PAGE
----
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The History of England from the Accession of Henry III. to the Death of Edward III. (1216-1377)
The Scottish Failure
by Tout, T.F. (M.A.)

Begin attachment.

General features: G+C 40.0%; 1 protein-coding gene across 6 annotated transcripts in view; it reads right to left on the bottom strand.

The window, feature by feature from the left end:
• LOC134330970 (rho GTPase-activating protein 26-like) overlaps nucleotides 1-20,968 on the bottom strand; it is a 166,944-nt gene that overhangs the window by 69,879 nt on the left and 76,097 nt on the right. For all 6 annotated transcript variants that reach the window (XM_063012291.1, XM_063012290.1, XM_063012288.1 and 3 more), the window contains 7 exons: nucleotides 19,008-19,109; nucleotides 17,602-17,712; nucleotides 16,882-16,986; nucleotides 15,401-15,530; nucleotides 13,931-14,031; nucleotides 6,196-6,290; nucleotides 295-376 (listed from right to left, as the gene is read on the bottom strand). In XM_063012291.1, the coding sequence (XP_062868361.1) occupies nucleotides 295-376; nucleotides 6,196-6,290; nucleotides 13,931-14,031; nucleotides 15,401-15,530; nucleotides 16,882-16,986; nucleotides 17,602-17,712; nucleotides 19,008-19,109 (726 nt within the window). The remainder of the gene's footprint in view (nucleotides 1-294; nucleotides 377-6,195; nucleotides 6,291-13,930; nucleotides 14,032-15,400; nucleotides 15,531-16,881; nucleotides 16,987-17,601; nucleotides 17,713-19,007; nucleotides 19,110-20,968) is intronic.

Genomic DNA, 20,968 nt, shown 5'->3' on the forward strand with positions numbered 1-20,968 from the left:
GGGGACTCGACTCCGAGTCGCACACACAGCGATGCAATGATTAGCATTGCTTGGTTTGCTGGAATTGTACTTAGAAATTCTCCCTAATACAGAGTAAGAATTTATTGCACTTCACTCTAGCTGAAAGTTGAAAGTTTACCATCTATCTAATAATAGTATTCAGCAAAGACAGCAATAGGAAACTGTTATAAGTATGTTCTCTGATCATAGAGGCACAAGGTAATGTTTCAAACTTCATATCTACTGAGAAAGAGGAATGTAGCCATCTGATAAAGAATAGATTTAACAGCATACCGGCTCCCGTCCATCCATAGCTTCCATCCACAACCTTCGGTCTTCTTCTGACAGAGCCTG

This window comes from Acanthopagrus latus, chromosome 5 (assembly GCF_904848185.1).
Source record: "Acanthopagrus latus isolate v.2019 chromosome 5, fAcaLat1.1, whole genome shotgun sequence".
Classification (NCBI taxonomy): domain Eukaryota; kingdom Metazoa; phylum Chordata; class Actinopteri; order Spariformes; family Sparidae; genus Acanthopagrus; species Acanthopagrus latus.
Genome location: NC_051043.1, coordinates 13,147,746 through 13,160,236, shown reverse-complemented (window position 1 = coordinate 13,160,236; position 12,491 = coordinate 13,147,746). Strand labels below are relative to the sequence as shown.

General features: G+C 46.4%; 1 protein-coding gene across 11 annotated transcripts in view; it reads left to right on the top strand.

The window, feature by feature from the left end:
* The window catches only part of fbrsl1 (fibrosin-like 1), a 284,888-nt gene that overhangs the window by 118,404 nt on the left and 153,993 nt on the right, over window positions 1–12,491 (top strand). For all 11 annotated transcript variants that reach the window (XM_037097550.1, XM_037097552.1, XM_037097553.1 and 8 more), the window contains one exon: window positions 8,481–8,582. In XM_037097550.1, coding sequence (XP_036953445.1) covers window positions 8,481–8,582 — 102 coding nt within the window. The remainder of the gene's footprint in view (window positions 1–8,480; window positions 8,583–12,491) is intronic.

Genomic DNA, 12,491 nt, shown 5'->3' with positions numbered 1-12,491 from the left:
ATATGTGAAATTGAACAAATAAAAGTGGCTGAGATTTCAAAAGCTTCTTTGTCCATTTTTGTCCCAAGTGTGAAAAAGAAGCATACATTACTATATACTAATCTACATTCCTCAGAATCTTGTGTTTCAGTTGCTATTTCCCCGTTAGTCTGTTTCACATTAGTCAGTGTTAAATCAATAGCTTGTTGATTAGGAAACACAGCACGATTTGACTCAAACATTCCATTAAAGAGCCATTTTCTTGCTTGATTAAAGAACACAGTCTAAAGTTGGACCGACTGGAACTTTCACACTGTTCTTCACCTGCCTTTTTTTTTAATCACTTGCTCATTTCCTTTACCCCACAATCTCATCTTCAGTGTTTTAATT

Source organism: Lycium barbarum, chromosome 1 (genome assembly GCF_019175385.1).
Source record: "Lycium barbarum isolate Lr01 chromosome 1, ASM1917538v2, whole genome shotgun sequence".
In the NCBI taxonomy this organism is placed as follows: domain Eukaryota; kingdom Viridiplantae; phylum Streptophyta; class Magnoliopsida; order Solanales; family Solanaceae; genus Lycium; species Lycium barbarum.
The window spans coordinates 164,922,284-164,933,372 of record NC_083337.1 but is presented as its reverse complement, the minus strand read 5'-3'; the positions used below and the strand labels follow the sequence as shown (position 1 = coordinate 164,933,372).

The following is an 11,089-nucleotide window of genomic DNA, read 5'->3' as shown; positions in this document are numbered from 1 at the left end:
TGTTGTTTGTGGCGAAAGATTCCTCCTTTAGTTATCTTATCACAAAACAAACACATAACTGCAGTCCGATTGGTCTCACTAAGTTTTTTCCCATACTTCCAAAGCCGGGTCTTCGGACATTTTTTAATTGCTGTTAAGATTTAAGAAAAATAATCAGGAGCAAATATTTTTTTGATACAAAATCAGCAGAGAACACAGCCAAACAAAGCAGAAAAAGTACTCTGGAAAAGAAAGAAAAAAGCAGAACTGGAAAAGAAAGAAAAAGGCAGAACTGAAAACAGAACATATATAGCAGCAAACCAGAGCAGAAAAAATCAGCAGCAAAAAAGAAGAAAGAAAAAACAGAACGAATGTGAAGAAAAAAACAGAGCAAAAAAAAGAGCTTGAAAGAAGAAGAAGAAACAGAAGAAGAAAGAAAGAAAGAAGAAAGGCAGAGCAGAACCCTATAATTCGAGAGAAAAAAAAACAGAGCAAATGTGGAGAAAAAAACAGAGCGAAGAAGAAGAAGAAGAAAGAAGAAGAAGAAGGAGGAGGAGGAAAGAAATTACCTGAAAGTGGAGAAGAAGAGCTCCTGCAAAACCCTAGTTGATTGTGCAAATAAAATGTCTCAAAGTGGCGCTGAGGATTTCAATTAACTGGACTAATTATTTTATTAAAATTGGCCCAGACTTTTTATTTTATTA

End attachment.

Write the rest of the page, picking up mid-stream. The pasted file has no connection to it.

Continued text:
The expedition of Edward to Flanders lost its best chance of success through the events which retarded its despatch. While the English king was wrangling with his barons, the French king was active. On the news of the alliance of Count Guy with the English, Robert of Artois was summoned from Gascony to the north. While Philip besieged Lille, and finally took it, Robert of Artois gained a brilliant victory over the Flemings at Furnes on August 20. Meanwhile John of Avesnes, Count of Hainault, was closely co-operating with the French, and kept Edward's son-in-law and ally, John, Duke of Brabant, from sending effective help to the Flemings. Moreover, the Flemish townsmen, in their dislike of their count, were largely on the side of the French. Edward's little army could do nothing to redress a balance that already inclined so heavily on the other side. The Flemings were disappointed at the scanty numbers of the English men-at-arms, and stared with wonder and contempt at the bare-legged Welsh archers and lancemen, with their uncouth garb, strange habits of eating and fighting, and propensity to pillage and disorder, though they recognised their hardihood and the effectiveness of their missiles.1 The same disorderly spirit that had marred the Rioms campaign still prevailed among the English engaged on foreign service. No sooner were the troops landed at Sluys on August 28, than the mariners of the Cinque Ports renewed their old feud with the men of Yarmouth, and many ships were destroyed and lives lost in this untimely conflict. Edward advanced to Bruges, where he was joined by the Count of Flanders, but the disloyalty of the townsmen and the approach of King Philip forced the king and the earl to take shelter behind the stronger walls of Ghent. Immediately on their retreat, Philip occupied Bruges and Damme, thus cutting off the English from the direct road to the sea. The Anglo-Flemish army was afraid to attack the powerful force of the French king. But the French had learnt by experience a wholesome fear of the English and Welsh archers, and did not venture to approach Ghent too closely. The ridiculous result followed that the Kings of France and England avoided every opportunity of fighting out their quarrel, and lay, wasting time and money, idly watching each other's movements.